In conjunction with Gay Pride month, The Landmark Society of Western New York announces its newest initiative — a Rochester LGBTQ Landmarks Survey created to identify landmarks of significance in the history of Rochester’s LGBTQ community and recognize their importance both historically and culturally.
“With the recent National Historic Landmark designation by President Barack Obama of the Stonewall National Monument, the first Gay Rights Monument in the country, and the recent mass shooting at an Orlando Gay Bar, it is particularly significant that The Landmark Society is creating this initiative in Rochester,” said Larry Francer, Landmark Society Associate Director.
According to Francer some places of importance to the local LGBTQ community were likely established in secrecy and could fade into anonymity unless their history is documented. Other sites have changed owners so many times that their importance may be overlooked. The initial part of this project recruited a volunteer advisory committee and identified potential sites. Moving forward, the effort will be led by The Landmark Society staff and the advisory committee with guidance and support of volunteers from the LGBTQ community and beyond.
The first phase of this project was funded in part by the LGBT Giving Circle through the Rochester Area Community Foundation with partners including the City of Rochester, the Gay Alliance of Genesee Valley, ImageOut, Out & Equal New York Finger Lakes, Trillium Health, and WXXI.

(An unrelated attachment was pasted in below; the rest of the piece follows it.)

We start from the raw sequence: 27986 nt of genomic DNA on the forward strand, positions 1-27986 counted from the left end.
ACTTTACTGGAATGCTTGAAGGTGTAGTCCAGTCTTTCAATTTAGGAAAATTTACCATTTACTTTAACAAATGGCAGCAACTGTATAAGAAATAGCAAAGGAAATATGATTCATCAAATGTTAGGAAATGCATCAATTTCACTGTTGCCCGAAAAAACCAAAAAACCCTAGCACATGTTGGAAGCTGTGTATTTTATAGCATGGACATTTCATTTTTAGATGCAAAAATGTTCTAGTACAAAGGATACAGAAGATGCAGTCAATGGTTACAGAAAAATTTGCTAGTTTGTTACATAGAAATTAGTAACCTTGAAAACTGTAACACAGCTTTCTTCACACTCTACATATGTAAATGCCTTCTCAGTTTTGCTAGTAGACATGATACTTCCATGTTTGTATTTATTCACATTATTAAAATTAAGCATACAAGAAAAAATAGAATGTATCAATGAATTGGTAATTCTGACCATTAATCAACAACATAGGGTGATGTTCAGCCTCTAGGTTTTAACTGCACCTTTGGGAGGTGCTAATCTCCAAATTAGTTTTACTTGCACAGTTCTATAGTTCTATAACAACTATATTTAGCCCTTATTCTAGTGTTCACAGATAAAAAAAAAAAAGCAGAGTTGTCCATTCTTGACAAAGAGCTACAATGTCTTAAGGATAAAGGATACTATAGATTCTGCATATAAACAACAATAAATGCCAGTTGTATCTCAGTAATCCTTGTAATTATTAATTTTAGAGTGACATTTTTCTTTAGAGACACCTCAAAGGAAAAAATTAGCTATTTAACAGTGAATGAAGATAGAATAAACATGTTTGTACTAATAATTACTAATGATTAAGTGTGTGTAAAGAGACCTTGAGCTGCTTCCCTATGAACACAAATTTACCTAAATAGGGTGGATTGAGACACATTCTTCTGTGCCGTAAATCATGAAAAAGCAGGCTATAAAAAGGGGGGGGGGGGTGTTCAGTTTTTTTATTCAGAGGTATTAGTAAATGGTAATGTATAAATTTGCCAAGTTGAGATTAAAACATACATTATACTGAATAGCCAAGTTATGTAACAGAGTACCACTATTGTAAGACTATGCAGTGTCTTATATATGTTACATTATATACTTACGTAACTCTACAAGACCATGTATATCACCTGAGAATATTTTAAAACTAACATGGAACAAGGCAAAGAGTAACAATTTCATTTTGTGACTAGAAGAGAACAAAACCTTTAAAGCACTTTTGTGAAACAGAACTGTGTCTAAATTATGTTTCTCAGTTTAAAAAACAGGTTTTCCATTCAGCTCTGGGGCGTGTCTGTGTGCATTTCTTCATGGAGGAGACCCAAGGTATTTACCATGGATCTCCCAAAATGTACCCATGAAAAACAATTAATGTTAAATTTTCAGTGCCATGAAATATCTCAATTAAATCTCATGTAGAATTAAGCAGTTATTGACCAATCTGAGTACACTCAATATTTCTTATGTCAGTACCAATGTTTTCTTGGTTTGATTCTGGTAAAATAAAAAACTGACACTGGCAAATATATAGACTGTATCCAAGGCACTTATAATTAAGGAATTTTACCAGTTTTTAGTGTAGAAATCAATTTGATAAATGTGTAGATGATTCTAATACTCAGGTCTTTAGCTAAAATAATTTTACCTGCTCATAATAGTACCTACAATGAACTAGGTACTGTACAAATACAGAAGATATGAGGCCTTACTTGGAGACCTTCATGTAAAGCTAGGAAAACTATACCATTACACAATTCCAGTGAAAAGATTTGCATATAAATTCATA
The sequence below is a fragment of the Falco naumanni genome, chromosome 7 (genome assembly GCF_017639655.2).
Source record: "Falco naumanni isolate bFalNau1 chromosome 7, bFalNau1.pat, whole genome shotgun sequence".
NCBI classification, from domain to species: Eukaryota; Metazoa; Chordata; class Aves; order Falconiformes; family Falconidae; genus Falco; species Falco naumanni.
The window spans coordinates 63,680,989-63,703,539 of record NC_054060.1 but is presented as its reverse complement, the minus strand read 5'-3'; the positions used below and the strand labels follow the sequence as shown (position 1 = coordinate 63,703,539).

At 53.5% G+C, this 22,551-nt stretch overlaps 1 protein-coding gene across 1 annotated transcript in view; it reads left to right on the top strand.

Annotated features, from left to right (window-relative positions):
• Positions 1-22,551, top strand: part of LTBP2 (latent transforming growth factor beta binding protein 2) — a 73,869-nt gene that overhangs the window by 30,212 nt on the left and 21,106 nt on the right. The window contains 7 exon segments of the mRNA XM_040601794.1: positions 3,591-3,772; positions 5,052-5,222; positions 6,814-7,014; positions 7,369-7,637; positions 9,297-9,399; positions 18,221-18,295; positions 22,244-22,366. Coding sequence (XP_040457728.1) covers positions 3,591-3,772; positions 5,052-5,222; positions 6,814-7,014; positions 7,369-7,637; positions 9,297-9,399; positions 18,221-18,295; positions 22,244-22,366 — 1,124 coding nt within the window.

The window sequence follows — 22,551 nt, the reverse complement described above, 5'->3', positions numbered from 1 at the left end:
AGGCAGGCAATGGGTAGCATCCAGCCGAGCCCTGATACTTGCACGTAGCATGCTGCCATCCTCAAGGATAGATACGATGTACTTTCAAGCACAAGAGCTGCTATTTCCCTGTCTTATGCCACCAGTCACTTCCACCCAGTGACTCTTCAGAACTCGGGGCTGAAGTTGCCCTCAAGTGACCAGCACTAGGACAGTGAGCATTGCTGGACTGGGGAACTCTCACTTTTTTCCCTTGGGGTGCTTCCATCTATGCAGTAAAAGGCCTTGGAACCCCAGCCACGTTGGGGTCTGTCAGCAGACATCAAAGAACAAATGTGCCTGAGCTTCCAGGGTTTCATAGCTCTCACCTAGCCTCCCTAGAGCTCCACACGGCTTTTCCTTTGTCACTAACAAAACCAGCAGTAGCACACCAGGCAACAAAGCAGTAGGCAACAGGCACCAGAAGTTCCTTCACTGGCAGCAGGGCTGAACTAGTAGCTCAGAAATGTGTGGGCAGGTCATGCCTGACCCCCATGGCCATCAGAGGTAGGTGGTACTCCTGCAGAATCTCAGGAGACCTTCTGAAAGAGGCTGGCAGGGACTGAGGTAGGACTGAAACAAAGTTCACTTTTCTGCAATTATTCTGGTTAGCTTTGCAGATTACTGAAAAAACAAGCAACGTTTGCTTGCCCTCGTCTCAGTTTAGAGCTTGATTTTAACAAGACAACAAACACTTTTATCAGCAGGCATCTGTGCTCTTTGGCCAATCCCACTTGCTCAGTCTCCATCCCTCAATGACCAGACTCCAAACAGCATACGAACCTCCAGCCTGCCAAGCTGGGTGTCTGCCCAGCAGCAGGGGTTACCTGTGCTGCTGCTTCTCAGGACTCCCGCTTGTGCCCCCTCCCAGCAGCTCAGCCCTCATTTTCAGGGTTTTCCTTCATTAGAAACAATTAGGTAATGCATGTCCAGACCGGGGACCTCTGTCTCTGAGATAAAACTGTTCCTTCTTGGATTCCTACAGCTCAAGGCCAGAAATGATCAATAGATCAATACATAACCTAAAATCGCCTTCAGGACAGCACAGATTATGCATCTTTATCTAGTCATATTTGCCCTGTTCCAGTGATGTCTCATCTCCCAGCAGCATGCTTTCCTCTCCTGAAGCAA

The purpose of the LGBT Giving Circle is to bridge diversity and cultivate community. “The Landmark Society believes that this groundbreaking initiative will offer a unique opportunity to educate the entire Rochester community about the history of the local LGBT movement and create a sense of pride about the place that our City occupies nationally in the fight for gay rights,” said Francer. “Just as Rochester is celebrated for the instrumental role that it has played in the abolitionist and women’s rights movements, so should it be recognized for its contributions to LGBTQ equality.”
This linkage can be made through the lens of history and framed educationally by The Landmark Society which is recognized for its preservation-based mission. The organization successfully completed a similar project recently by chronicling local African-American landmarks with positive results within the community.
All those interested in being a part of the initiative are welcome to attend a public meeting on Tuesday, August 16, 2016, 5:30-7:00pm, Landmark Society Headquarters, 133 South Fitzhugh Street, Rochester. For more information contact Larry Francer.
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